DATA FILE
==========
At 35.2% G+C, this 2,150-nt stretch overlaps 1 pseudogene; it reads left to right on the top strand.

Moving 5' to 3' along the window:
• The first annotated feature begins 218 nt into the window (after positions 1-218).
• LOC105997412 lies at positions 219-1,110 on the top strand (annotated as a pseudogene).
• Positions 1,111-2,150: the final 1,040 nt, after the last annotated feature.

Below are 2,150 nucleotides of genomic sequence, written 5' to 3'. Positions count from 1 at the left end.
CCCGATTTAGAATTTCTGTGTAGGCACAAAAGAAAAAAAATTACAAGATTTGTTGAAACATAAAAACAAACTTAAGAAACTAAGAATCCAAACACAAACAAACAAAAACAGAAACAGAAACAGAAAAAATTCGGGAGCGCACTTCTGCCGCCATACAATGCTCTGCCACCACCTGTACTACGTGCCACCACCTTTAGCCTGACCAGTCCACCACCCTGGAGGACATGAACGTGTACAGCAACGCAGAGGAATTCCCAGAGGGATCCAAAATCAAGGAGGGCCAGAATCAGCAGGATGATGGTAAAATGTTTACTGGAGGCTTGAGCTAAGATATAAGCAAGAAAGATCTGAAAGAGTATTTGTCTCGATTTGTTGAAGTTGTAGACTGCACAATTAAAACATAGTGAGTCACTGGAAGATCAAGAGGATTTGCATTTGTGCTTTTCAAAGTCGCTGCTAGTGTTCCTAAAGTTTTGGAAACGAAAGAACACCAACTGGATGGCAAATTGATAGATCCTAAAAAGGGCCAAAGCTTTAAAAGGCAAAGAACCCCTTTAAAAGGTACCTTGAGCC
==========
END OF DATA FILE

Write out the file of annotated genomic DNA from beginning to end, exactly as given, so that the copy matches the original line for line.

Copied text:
At 35.2% G+C, this 2,150-nt stretch overlaps 1 pseudogene; it reads left to right on the top strand.

Moving 5' to 3' along the window:
• The first annotated feature begins 218 nt into the window (after positions 1-218).
• LOC105997412 lies at positions 219-1,110 on the top strand (annotated as a pseudogene).
• Positions 1,111-2,150: the final 1,040 nt, after the last annotated feature.

Below are 2,150 nucleotides of genomic sequence, written 5' to 3'. Positions count from 1 at the left end.
CCCGATTTAGAATTTCTGTGTAGGCACAAAAGAAAAAAAATTACAAGATTTGTTGAAACATAAAAACAAACTTAAGAAACTAAGAATCCAAACACAAACAAACAAAAACAGAAACAGAAACAGAAAAAATTCGGGAGCGCACTTCTGCCGCCATACAATGCTCTGCCACCACCTGTACTACGTGCCACCACCTTTAGCCTGACCAGTCCACCACCCTGGAGGACATGAACGTGTACAGCAACGCAGAGGAATTCCCAGAGGGATCCAAAATCAAGGAGGGCCAGAATCAGCAGGATGATGGTAAAATGTTTACTGGAGGCTTGAGCTAAGATATAAGCAAGAAAGATCTGAAAGAGTATTTGTCTCGATTTGTTGAAGTTGTAGACTGCACAATTAAAACATAGTGAGTCACTGGAAGATCAAGAGGATTTGCATTTGTGCTTTTCAAAGTCGCTGCTAGTGTTCCTAAAGTTTTGGAAACGAAAGAACACCAACTGGATGGCAAATTGATAGATCCTAAAAAGGGCCAAAGCTTTAAAAGGCAAAGAACCCCTTTAAAAGGTACCTTGAGCC